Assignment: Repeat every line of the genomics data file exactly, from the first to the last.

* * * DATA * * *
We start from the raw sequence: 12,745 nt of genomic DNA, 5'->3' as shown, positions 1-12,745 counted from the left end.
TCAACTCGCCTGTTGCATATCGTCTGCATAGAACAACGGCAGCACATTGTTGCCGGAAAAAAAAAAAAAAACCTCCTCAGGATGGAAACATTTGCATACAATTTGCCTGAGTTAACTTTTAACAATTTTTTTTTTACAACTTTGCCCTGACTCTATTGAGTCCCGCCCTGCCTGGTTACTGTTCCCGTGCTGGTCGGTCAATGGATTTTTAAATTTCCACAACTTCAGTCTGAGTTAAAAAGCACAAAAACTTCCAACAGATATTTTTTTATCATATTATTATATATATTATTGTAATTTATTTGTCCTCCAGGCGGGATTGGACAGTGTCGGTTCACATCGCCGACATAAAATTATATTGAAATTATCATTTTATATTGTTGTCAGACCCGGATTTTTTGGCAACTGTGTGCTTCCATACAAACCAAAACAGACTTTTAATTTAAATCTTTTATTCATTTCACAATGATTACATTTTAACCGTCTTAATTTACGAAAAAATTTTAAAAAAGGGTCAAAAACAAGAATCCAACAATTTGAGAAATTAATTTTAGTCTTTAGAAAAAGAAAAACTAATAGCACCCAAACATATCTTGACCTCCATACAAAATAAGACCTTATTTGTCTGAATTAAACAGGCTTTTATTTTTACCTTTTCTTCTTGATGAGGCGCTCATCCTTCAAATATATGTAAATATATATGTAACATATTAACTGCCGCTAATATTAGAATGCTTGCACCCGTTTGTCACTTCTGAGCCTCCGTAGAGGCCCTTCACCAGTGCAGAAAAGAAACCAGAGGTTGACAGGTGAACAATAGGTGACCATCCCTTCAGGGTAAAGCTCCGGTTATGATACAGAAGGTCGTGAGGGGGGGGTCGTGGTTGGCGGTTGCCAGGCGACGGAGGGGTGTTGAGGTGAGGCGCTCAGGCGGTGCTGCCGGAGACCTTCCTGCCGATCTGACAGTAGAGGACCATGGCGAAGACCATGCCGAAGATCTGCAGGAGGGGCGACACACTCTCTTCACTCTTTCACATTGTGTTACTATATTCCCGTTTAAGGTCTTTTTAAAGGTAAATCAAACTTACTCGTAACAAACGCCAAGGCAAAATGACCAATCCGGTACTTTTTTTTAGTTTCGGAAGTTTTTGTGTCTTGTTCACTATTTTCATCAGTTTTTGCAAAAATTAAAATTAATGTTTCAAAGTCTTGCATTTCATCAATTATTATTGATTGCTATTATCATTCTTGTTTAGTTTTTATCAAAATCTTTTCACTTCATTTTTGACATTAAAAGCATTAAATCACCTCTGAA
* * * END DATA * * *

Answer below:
We start from the raw sequence: 12,745 nt of genomic DNA, 5'->3' as shown, positions 1-12,745 counted from the left end.
TCAACTCGCCTGTTGCATATCGTCTGCATAGAACAACGGCAGCACATTGTTGCCGGAAAAAAAAAAAAAAACCTCCTCAGGATGGAAACATTTGCATACAATTTGCCTGAGTTAACTTTTAACAATTTTTTTTTTACAACTTTGCCCTGACTCTATTGAGTCCCGCCCTGCCTGGTTACTGTTCCCGTGCTGGTCGGTCAATGGATTTTTAAATTTCCACAACTTCAGTCTGAGTTAAAAAGCACAAAAACTTCCAACAGATATTTTTTTATCATATTATTATATATATTATTGTAATTTATTTGTCCTCCAGGCGGGATTGGACAGTGTCGGTTCACATCGCCGACATAAAATTATATTGAAATTATCATTTTATATTGTTGTCAGACCCGGATTTTTTGGCAACTGTGTGCTTCCATACAAACCAAAACAGACTTTTAATTTAAATCTTTTATTCATTTCACAATGATTACATTTTAACCGTCTTAATTTACGAAAAAATTTTAAAAAAGGGTCAAAAACAAGAATCCAACAATTTGAGAAATTAATTTTAGTCTTTAGAAAAAGAAAAACTAATAGCACCCAAACATATCTTGACCTCCATACAAAATAAGACCTTATTTGTCTGAATTAAACAGGCTTTTATTTTTACCTTTTCTTCTTGATGAGGCGCTCATCCTTCAAATATATGTAAATATATATGTAACATATTAACTGCCGCTAATATTAGAATGCTTGCACCCGTTTGTCACTTCTGAGCCTCCGTAGAGGCCCTTCACCAGTGCAGAAAAGAAACCAGAGGTTGACAGGTGAACAATAGGTGACCATCCCTTCAGGGTAAAGCTCCGGTTATGATACAGAAGGTCGTGAGGGGGGGGTCGTGGTTGGCGGTTGCCAGGCGACGGAGGGGTGTTGAGGTGAGGCGCTCAGGCGGTGCTGCCGGAGACCTTCCTGCCGATCTGACAGTAGAGGACCATGGCGAAGACCATGCCGAAGATCTGCAGGAGGGGCGACACACTCTCTTCACTCTTTCACATTGTGTTACTATATTCCCGTTTAAGGTCTTTTTAAAGGTAAATCAAACTTACTCGTAACAAACGCCAAGGCAAAATGACCAATCCGGTACTTTTTTTTAGTTTCGGAAGTTTTTGTGTCTTGTTCACTATTTTCATCAGTTTTTGCAAAAATTAAAATTAATGTTTCAAAGTCTTGCATTTCATCAATTATTATTGATTGCTATTATCATTCTTGTTTAGTTTTTATCAAAATCTTTTCACTTCATTTTTGACATTAAAAGCATTAAATCACCTCTGAA